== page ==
According to a recent CNBC report, 2015 graduates are leaving college with more than just a degree – they are also carrying an average of $35,051 in student loan debt. On a national level, outstanding student loan debt stands at $1.2 trillion.
It gets worse when you throw interest rates into the mix. This year's class will be paying 4 to 7 percent interest on their federal student loans. Interest rates on private loans are likely higher.
With private loans the borrower gets a variable interest rate based on their credit history. Chances are that if you're going to school you probably don't have much history, meaning you could be facing some high interest rates.
It can seem like a real burden to enter the real world when you're $30,000 in the hole. That's why some borrowers try to refinance their student loans.
Some borrowers who've graduated, have good credit and have secured a job may qualify for refinancing their private loans. And other borrowers may even consider refinancing their federal student loan into a private one. Here are some signs that you may want to look into refinancing your student loans.
Your Monthly Payments are Sky High
One of the main reasons people refinance their debts is because their monthly payments are unmanageable. By refinancing they may be able to lower the amount they pay each month.
The downside of this method is that the loan payment terms will likely be extended because it's going to take you longer to pay it off.
This is an option if you really can't afford to live because of your student loan debt. For example, if your student loans are impeding you from paying your rent then you may need to consider refinancing.
If this is your case you'll want to take a close look at the monthly APR of the new loan. Your monthly payment may be lower but the interest rate may be higher, meaning you'll end up paying more money in the end.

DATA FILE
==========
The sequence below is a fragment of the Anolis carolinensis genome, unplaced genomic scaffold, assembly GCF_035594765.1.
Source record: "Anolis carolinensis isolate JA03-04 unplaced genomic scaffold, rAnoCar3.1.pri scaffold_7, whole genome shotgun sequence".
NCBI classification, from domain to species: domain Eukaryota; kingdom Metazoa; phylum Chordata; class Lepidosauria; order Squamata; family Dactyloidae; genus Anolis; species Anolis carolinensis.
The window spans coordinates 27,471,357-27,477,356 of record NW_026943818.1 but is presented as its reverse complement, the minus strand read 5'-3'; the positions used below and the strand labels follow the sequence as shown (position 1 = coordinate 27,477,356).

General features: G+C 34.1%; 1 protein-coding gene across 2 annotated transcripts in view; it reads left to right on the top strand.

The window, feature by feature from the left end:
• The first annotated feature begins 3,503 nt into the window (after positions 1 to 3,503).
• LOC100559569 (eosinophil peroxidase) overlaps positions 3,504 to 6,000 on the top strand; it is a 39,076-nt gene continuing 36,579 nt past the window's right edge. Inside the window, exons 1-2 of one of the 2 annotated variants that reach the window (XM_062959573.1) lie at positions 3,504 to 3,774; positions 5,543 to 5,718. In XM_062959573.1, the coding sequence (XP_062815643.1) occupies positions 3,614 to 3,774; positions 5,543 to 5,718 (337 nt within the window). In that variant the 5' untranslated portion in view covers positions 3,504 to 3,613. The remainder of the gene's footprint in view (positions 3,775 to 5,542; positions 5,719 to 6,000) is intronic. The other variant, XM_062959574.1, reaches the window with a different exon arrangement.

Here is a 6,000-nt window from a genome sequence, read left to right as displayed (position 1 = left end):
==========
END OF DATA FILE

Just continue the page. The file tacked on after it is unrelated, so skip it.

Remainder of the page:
Your Loans Come with High Interest Rates
Another popular reason why people consider refinancing their student loans is to find lower interest rates. This is especially true if they have private student loans.
As I mentioned earlier, private loans rely on a student's personal credit history. Seeing as how it's unlikely that an 18 year old has a credit history, then a young adult may be faced with high interest rates.
Lenders are beginning to understand this and are offering young adults the opportunity to refinance their loans at much lower interest rates. Rather than taking your credit history into account, they also look at current cash flow and level of savings. Some lenders will even take your degree into consideration to determine your capability to pay back the loan.
You Need to Consolidate Multiple Loans
According to CNN Money, in 2014 Americans were carrying an average of four student loans per person. When you've got four different loans, from four different creditors, with four different monthly payments, four different interest rates and four different due dates things can get a little confusing.
It gets even more confusing if your student loans are being sold to new banks every few years. Imagine having to figure out who owns your loan when trying to write a check.
By refinancing your student loans you may be able to consolidate your loans into one debt that is easier to track, manage and pay.
For more about consolidating student loans check out our reviews.